You are so smart though. You should be so proud to have poked holes in all those religions and still came away not believing in a Higher Power. It's almost like you are too smart to believe in God....that is amazing...truly an elite mind. I've never heard of that before...haha !!

    August 28, 2011 at 2:33 pm |
    • John Richardson

      Feeling a little defensive, J? I also quit drinking in late '04 and smoking in early '06 and eschewed all the "higher power" nonsense, let alone the helplessness they actually teach.

      August 28, 2011 at 2:40 pm |
    • gerigirl

      The author of this piece is a writer – a very successful writer, who has an incredible ability to convey her experiences in language and manner that is sorely needed. It is too bad you felt compelled to take her inventory instead of recognizing her AA experience.

      August 28, 2011 at 2:40 pm |
  7. LouAz

    Twas a woman who drove me to drink. I never had the decency to write and thank her ~ WC Fields

    August 28, 2011 at 2:32 pm |
  8. George Rowland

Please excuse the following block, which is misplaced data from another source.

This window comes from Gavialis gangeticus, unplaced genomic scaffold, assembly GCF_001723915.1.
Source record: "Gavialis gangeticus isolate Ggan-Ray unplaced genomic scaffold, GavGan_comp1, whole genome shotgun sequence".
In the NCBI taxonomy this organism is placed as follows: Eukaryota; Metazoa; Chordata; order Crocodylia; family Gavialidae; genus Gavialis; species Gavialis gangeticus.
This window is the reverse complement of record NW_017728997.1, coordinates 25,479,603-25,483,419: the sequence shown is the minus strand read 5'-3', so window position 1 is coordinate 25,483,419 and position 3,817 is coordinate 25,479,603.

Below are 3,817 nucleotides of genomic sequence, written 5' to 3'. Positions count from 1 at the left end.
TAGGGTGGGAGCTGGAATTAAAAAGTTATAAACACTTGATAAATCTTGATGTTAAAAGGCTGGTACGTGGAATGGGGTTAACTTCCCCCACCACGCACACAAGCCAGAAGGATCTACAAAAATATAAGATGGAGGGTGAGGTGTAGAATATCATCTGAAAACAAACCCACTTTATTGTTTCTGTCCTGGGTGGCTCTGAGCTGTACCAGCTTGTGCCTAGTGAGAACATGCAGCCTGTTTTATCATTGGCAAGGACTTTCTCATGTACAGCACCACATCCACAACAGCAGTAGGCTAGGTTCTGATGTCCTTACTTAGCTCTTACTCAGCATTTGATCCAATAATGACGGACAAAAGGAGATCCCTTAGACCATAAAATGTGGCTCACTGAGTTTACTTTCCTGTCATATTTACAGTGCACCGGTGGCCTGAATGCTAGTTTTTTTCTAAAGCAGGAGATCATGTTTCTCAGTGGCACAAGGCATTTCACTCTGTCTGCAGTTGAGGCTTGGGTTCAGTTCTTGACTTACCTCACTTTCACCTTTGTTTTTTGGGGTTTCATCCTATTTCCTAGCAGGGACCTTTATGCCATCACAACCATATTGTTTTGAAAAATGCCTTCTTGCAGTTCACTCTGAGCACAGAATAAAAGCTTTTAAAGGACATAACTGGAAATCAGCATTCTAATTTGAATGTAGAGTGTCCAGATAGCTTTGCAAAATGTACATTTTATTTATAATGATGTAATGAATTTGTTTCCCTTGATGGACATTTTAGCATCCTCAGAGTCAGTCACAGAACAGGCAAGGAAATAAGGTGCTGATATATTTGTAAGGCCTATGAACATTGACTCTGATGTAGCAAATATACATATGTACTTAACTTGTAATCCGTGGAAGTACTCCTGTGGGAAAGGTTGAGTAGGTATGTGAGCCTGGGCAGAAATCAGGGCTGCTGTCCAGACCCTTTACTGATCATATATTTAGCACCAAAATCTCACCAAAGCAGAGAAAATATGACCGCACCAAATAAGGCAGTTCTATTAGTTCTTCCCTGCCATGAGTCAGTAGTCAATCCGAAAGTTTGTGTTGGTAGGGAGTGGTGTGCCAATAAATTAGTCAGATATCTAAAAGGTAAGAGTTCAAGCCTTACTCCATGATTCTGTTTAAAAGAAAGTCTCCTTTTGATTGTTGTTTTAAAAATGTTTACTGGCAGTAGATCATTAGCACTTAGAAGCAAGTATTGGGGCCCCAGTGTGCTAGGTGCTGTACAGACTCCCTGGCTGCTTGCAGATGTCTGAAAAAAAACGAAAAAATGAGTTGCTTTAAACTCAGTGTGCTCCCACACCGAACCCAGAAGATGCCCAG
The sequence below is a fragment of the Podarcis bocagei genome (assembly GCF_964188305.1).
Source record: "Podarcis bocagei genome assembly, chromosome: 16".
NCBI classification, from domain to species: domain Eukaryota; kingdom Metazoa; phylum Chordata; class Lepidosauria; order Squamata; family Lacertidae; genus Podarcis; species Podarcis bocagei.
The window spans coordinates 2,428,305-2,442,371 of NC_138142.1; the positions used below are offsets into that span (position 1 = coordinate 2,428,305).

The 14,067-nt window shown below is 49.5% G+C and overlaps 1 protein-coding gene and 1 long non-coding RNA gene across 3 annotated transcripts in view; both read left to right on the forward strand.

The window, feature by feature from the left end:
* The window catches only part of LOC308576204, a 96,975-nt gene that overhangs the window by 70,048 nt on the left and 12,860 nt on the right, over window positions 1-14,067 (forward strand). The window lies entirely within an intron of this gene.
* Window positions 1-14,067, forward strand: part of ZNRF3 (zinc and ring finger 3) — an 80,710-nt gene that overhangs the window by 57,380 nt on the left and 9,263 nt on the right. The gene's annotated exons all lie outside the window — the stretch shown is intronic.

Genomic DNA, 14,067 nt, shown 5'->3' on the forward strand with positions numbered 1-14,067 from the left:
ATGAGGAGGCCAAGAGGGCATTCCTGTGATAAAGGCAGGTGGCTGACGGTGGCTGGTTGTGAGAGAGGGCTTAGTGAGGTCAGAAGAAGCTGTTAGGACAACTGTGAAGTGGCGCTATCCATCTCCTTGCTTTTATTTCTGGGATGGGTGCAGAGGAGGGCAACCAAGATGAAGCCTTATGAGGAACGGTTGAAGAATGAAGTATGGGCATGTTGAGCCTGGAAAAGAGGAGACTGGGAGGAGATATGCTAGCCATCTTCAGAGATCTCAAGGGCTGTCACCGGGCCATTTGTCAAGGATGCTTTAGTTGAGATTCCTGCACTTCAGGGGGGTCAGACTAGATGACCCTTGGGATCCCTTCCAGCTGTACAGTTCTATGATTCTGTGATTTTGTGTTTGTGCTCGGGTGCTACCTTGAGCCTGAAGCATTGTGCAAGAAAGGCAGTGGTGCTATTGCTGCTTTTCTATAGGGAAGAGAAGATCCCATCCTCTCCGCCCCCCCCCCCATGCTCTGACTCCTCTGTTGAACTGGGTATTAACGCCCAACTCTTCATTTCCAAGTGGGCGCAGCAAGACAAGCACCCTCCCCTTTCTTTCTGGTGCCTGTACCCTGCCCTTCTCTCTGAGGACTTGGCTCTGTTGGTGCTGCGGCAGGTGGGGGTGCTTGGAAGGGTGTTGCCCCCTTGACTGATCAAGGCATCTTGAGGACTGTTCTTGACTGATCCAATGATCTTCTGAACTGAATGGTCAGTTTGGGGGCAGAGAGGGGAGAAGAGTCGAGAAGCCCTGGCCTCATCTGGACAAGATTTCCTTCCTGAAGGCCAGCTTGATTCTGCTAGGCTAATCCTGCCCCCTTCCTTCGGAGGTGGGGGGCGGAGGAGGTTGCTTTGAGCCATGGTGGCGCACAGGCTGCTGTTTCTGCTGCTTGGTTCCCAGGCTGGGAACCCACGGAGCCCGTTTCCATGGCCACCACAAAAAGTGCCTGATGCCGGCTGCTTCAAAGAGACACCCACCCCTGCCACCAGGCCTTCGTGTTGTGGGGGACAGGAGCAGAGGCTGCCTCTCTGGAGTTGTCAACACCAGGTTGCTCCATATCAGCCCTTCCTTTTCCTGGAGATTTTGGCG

Believing in math is the same thing as believing in God. And it will definitely work for the 12 Steps.

    August 28, 2011 at 2:31 pm |
    • AA - those are my initials

      like a quadratic is a higher power than a linear equation?

      August 28, 2011 at 2:44 pm |
  9. DeConstructor

    God is not needed. Nor is the AA faith.

    August 28, 2011 at 2:28 pm |
    • Realist

      Correct. In fact try speaking with one of those who enrolled in AA. Tell them, to need to claim you are still free from alcoholism –> is stating it still controls you.

      Those who quit without religion and AA, and solved the real problem in their mind, look at alcohol as if it were casual choice. That's right, they could drink one or none and it no longer becomes a debate with them. <– healthy alternative.

      August 28, 2011 at 2:35 pm |
  10. peterf